Upon arrival at the hostel all volunteers will receive orientation and a best practices training
We are looking for volunteers who are fully committed to getting their hands (and legs dirty) and will be able to work full time.
Please contact CAVNET Management if you have medical issues or dietary restrictions.
Visa requirements for Ghana vary depending on the following factors: your purpose of travel, length of stay, nationality and place of residence.
Purpose of travel: CAVNET trips fall under the category of “volunteer tourism” and we recommend you state your purpose of travel as “tourism” when asked by immigration officials. If you state “work” or “volunteer work” as your purpose, immigration officers often demand that you pay extra and acquire a work/employment visa, which is not necessary for your volunteer program.
Length of stay: A tourist can stay in Ghana for a maximum of 180 days and an initial tourist visa is valid for 60 days. If you are planning on volunteering in excess of 60 days, you will need to extend your tourist visa in Ghana and our team will help you with this process. The cost for the extension is approximately 40 GHS per month (about US$20). Any volunteers staying for more than 90 days in Ghana will also require a non-resident card, which must be purchased at the time of obtaining a visa extension. The cost of a non-resident card is approximately US$120.
Nationality and place of residence: Volunteers of most nationalities are required to obtain a tourist visa prior to arrival in Ghana. You will need to check with your nearest Ghanaian embassy to verify your specific requirements.
How to apply: Most nationalities are required to pre-arrange a 60-day tourist visa from their nearest Ghanaian embassy prior to arriving in Ghana. Fees and processing times vary from embassy to embassy and we recommend checking the requirements of the Ghanaian embassy nearest to you, well in advance. All volunteers need to ensure they have a passport that is valid for 6 months from their date of entry into Ghana.
Currency: Ghanaian Cedi (GHS). We recommend checking out the most current exchange rate before your departure.
Managing your money: We recommend taking some United States Dollars (around US$200) to keep away in case of emergencies as well as a VISA credit/debit card to withdraw cash in local currency, as you need it. ATMs are easily accessible in major cities and tourist areas, and hotels, shops and restaurants in tourist areas generally accept credit cards. You will need Cedi for public transportation, taxis and independent shops and hospitality venues. Most currencies can be exchanged easily at the airport (although you will not receive a favourable exchange rate) and at any bank. MasterCard and Maestro cards are starting to become more widely accepted, although this is mainly just in Accra.
Ghana is a developing country where there can often be unrest and like all countries around the world, there are areas where criminal activity is more prevalent than others. Safety and security is a high priority for CAVNET and you will not be placed in areas where we feel your safety is at risk. You will be accommodated and placed with other volunteers, so it is unlikely that you will ever be alone during your time on the program and we do everything in our power to ensure your volunteering trip is as safe and secure as possible.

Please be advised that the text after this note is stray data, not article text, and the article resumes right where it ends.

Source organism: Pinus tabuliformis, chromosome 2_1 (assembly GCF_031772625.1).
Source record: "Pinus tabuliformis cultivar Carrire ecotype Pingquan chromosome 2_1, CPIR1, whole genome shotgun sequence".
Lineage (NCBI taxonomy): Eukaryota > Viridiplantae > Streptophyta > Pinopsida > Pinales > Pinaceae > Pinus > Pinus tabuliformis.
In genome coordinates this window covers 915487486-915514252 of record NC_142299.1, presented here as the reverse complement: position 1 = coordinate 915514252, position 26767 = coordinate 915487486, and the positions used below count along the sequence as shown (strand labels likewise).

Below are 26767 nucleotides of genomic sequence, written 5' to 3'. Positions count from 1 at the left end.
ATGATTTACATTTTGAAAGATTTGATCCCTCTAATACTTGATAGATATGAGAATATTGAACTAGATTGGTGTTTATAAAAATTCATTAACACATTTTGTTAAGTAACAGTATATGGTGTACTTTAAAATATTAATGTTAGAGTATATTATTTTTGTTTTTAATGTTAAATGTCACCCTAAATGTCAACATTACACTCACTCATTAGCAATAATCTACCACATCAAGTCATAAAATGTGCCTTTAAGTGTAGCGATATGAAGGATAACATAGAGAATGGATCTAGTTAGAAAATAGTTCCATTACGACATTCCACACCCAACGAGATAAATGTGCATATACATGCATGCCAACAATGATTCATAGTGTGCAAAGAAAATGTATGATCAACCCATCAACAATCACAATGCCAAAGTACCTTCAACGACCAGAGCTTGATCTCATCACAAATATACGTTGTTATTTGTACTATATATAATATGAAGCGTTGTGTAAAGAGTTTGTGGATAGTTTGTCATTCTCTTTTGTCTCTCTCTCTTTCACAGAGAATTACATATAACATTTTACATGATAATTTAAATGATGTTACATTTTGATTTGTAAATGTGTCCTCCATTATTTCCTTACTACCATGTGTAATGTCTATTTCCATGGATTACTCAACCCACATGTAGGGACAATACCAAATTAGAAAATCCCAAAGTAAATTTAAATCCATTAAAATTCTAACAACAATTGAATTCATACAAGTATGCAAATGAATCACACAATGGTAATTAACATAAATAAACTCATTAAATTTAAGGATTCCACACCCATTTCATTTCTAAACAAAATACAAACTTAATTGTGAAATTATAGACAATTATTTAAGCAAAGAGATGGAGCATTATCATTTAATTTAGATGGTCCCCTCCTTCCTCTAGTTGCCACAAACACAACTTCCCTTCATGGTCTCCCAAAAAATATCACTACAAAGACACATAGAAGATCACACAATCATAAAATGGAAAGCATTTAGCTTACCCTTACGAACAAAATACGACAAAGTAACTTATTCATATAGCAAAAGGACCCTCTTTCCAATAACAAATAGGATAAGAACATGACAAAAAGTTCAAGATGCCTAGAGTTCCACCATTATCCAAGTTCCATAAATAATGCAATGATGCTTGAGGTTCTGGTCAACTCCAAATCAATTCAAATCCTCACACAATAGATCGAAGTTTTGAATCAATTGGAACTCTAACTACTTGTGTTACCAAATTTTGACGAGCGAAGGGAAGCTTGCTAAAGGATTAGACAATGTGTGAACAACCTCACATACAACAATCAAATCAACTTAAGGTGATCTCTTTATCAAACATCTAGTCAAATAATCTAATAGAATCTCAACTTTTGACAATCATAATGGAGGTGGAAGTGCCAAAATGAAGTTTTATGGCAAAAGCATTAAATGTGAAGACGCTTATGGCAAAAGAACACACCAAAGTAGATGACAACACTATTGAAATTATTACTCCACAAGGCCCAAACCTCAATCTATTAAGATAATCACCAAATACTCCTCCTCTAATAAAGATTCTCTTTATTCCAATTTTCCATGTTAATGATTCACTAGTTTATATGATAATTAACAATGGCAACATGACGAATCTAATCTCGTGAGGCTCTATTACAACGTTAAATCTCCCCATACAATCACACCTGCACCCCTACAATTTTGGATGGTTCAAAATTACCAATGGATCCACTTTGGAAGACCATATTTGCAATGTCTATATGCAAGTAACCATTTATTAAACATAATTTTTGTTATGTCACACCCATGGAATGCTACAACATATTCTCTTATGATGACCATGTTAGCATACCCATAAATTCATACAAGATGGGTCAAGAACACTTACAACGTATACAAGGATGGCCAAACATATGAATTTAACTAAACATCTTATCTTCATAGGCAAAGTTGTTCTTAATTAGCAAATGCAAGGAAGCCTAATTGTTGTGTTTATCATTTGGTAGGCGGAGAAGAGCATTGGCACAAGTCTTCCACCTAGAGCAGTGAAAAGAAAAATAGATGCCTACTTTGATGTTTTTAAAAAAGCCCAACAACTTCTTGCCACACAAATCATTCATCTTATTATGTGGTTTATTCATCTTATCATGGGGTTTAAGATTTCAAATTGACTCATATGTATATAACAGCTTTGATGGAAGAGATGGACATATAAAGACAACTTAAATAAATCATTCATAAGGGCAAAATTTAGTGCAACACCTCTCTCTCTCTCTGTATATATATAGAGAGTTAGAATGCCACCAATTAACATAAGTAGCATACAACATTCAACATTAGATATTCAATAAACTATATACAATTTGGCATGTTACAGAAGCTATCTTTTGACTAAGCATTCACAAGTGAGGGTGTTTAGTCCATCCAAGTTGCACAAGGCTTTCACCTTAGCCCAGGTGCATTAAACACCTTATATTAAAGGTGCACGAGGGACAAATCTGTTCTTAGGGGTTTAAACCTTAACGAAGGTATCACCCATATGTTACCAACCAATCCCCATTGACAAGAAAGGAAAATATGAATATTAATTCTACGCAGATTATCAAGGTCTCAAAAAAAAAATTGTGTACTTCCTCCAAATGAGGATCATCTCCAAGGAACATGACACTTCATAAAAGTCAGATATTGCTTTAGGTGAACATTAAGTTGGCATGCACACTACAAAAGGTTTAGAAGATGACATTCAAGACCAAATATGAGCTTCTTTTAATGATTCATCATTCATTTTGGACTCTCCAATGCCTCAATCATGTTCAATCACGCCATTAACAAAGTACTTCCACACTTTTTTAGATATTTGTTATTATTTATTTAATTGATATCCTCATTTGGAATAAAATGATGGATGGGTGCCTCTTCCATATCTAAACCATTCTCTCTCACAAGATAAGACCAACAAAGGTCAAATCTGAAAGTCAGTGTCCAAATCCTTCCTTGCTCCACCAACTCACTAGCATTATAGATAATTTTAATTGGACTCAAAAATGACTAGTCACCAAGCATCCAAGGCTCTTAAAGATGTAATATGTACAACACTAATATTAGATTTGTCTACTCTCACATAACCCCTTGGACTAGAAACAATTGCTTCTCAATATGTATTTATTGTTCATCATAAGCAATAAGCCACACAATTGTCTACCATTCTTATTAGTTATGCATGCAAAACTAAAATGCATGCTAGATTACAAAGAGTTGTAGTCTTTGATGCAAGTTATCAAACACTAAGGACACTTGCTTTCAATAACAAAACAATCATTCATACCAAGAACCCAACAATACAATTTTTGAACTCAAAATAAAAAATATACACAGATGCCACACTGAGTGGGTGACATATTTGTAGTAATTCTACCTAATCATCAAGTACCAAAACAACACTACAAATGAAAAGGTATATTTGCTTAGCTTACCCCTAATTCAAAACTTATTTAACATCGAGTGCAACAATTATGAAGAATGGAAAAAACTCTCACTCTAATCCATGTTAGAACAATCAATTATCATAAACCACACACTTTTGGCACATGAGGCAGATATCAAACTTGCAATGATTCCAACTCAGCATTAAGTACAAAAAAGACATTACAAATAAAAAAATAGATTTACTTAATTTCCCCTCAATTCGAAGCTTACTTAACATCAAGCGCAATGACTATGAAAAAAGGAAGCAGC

Placements and homestays are monitored on an on-going basis to gauge volunteer experiences and we are continually improving our projects through feedback from our volunteers. Security and safety of our programs is constantly being reviewed and if you have any concerns we encourage you to discuss these with our staff at orientation. During orientation, our staff will provide guidance in the area of safety and security and in the unlikely event that something was to happen, you will be able to call on our staff for support 24/7. The host families and staff at your placement are also available to provide you with assistance if needed.
Phone: You can bring your own cell phone to Ghana to use with a local pre-paid SIM card, however it must be an unlocked phone. You can buy prepaid SIM cards for about US$1. Both international and local calls can be made. If you wish to use your own cell phone on global roaming, you will need to check with your cell phone provider for roaming costs and coverage in Ghana. Please note, the country code of Ghana is +233.
Internet: You will be able access the Internet through Internet cafes located in towns near-by to your accommodation.
The Yellow Fever vaccination is legally required for you to enter Ghana.
All other vaccinations are a personal choice and we recommend visiting a travel doctor to discuss vaccinations for your trip, as the list provided below is only a guide. Your doctor will be able to advise the benefits and implications for each vaccination according to your travel plans, so you can make an informed decision. We recommend discussing the following vaccinations:
To secure your place on our program and begin preparing for your trip abroad, just follow these simple steps:
* Terms and conditions apply.
Lodging Area: Caring Volunteers Network Main Office and Hostel, P.O. Box 501, Wa, Upper West Region, Ghana
Construction site: Biihee, Upper West Region, Ghana
Contact: Director of Strategic Partnerships Brigette Wardrick (USA) + 1.609.234.8032
Program Director Adil Issah (Ghana) +188.8.131.521